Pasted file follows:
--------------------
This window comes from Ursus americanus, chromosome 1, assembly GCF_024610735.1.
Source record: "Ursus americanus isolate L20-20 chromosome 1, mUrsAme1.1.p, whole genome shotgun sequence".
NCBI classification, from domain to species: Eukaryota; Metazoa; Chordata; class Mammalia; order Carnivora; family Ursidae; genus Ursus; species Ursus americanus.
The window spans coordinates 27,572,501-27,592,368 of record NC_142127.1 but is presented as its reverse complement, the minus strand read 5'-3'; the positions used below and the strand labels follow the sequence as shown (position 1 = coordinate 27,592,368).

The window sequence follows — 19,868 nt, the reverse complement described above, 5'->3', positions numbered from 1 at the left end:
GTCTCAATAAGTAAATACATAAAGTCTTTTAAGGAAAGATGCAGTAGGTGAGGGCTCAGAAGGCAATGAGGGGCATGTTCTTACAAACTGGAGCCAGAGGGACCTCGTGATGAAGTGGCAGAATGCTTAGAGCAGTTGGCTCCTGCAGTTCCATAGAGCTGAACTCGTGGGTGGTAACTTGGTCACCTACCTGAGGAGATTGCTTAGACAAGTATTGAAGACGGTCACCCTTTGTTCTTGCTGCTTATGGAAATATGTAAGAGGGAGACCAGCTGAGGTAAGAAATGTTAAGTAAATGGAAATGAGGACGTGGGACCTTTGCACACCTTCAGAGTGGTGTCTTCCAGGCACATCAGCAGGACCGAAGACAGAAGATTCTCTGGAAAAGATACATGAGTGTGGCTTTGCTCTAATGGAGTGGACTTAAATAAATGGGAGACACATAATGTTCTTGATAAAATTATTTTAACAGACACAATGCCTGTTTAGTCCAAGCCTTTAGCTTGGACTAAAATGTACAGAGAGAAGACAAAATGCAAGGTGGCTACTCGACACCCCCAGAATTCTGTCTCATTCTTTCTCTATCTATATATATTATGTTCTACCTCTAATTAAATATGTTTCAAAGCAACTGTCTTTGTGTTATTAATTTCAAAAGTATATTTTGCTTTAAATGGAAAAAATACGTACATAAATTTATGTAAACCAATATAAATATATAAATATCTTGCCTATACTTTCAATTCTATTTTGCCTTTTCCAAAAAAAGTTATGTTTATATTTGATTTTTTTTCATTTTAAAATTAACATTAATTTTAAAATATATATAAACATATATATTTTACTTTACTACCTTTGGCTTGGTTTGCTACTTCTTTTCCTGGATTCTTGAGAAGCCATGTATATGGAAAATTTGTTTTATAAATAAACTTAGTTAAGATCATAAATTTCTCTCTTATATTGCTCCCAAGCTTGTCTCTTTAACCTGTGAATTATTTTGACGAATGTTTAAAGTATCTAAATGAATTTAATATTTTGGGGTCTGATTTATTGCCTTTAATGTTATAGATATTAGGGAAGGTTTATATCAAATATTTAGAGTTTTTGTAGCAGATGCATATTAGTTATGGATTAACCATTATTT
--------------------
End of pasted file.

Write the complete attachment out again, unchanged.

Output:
This window comes from Ursus americanus, chromosome 1, assembly GCF_024610735.1.
Source record: "Ursus americanus isolate L20-20 chromosome 1, mUrsAme1.1.p, whole genome shotgun sequence".
NCBI classification, from domain to species: Eukaryota; Metazoa; Chordata; class Mammalia; order Carnivora; family Ursidae; genus Ursus; species Ursus americanus.
The window spans coordinates 27,572,501-27,592,368 of record NC_142127.1 but is presented as its reverse complement, the minus strand read 5'-3'; the positions used below and the strand labels follow the sequence as shown (position 1 = coordinate 27,592,368).

The window sequence follows — 19,868 nt, the reverse complement described above, 5'->3', positions numbered from 1 at the left end:
GTCTCAATAAGTAAATACATAAAGTCTTTTAAGGAAAGATGCAGTAGGTGAGGGCTCAGAAGGCAATGAGGGGCATGTTCTTACAAACTGGAGCCAGAGGGACCTCGTGATGAAGTGGCAGAATGCTTAGAGCAGTTGGCTCCTGCAGTTCCATAGAGCTGAACTCGTGGGTGGTAACTTGGTCACCTACCTGAGGAGATTGCTTAGACAAGTATTGAAGACGGTCACCCTTTGTTCTTGCTGCTTATGGAAATATGTAAGAGGGAGACCAGCTGAGGTAAGAAATGTTAAGTAAATGGAAATGAGGACGTGGGACCTTTGCACACCTTCAGAGTGGTGTCTTCCAGGCACATCAGCAGGACCGAAGACAGAAGATTCTCTGGAAAAGATACATGAGTGTGGCTTTGCTCTAATGGAGTGGACTTAAATAAATGGGAGACACATAATGTTCTTGATAAAATTATTTTAACAGACACAATGCCTGTTTAGTCCAAGCCTTTAGCTTGGACTAAAATGTACAGAGAGAAGACAAAATGCAAGGTGGCTACTCGACACCCCCAGAATTCTGTCTCATTCTTTCTCTATCTATATATATTATGTTCTACCTCTAATTAAATATGTTTCAAAGCAACTGTCTTTGTGTTATTAATTTCAAAAGTATATTTTGCTTTAAATGGAAAAAATACGTACATAAATTTATGTAAACCAATATAAATATATAAATATCTTGCCTATACTTTCAATTCTATTTTGCCTTTTCCAAAAAAAGTTATGTTTATATTTGATTTTTTTTCATTTTAAAATTAACATTAATTTTAAAATATATATAAACATATATATTTTACTTTACTACCTTTGGCTTGGTTTGCTACTTCTTTTCCTGGATTCTTGAGAAGCCATGTATATGGAAAATTTGTTTTATAAATAAACTTAGTTAAGATCATAAATTTCTCTCTTATATTGCTCCCAAGCTTGTCTCTTTAACCTGTGAATTATTTTGACGAATGTTTAAAGTATCTAAATGAATTTAATATTTTGGGGTCTGATTTATTGCCTTTAATGTTATAGATATTAGGGAAGGTTTATATCAAATATTTAGAGTTTTTGTAGCAGATGCATATTAGTTATGGATTAACCATTATTT